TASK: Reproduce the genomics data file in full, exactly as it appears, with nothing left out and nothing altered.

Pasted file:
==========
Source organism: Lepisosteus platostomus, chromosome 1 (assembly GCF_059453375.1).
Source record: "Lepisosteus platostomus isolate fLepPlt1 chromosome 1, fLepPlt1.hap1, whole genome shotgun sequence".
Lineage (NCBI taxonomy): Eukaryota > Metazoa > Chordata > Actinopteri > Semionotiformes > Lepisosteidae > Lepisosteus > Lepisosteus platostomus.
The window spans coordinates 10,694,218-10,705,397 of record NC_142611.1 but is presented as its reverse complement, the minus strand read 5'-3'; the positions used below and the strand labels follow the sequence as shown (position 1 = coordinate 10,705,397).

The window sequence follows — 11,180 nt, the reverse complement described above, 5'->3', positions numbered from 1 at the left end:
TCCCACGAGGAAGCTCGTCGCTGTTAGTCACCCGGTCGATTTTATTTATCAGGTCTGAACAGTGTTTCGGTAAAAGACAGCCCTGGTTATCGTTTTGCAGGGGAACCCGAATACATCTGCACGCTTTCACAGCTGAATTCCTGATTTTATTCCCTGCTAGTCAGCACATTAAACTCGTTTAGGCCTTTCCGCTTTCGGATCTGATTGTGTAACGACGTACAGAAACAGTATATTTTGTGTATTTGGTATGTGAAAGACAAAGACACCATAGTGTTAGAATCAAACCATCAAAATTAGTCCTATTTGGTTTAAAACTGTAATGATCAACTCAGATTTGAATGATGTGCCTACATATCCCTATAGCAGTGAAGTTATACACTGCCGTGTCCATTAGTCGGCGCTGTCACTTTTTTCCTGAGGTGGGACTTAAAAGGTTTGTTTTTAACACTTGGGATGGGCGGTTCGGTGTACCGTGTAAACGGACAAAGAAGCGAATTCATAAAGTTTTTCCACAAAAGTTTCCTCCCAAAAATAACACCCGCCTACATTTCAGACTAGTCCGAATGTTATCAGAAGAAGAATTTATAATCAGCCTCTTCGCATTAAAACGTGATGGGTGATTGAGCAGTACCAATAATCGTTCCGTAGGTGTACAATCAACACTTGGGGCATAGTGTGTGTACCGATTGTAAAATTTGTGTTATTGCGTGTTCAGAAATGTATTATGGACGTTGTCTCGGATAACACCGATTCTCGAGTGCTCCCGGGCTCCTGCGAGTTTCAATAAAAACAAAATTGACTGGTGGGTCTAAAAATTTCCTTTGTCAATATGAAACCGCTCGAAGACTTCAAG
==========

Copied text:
Source organism: Lepisosteus platostomus, chromosome 1 (assembly GCF_059453375.1).
Source record: "Lepisosteus platostomus isolate fLepPlt1 chromosome 1, fLepPlt1.hap1, whole genome shotgun sequence".
Lineage (NCBI taxonomy): Eukaryota > Metazoa > Chordata > Actinopteri > Semionotiformes > Lepisosteidae > Lepisosteus > Lepisosteus platostomus.
The window spans coordinates 10,694,218-10,705,397 of record NC_142611.1 but is presented as its reverse complement, the minus strand read 5'-3'; the positions used below and the strand labels follow the sequence as shown (position 1 = coordinate 10,705,397).

The window sequence follows — 11,180 nt, the reverse complement described above, 5'->3', positions numbered from 1 at the left end:
TCCCACGAGGAAGCTCGTCGCTGTTAGTCACCCGGTCGATTTTATTTATCAGGTCTGAACAGTGTTTCGGTAAAAGACAGCCCTGGTTATCGTTTTGCAGGGGAACCCGAATACATCTGCACGCTTTCACAGCTGAATTCCTGATTTTATTCCCTGCTAGTCAGCACATTAAACTCGTTTAGGCCTTTCCGCTTTCGGATCTGATTGTGTAACGACGTACAGAAACAGTATATTTTGTGTATTTGGTATGTGAAAGACAAAGACACCATAGTGTTAGAATCAAACCATCAAAATTAGTCCTATTTGGTTTAAAACTGTAATGATCAACTCAGATTTGAATGATGTGCCTACATATCCCTATAGCAGTGAAGTTATACACTGCCGTGTCCATTAGTCGGCGCTGTCACTTTTTTCCTGAGGTGGGACTTAAAAGGTTTGTTTTTAACACTTGGGATGGGCGGTTCGGTGTACCGTGTAAACGGACAAAGAAGCGAATTCATAAAGTTTTTCCACAAAAGTTTCCTCCCAAAAATAACACCCGCCTACATTTCAGACTAGTCCGAATGTTATCAGAAGAAGAATTTATAATCAGCCTCTTCGCATTAAAACGTGATGGGTGATTGAGCAGTACCAATAATCGTTCCGTAGGTGTACAATCAACACTTGGGGCATAGTGTGTGTACCGATTGTAAAATTTGTGTTATTGCGTGTTCAGAAATGTATTATGGACGTTGTCTCGGATAACACCGATTCTCGAGTGCTCCCGGGCTCCTGCGAGTTTCAATAAAAACAAAATTGACTGGTGGGTCTAAAAATTTCCTTTGTCAATATGAAACCGCTCGAAGACTTCAAG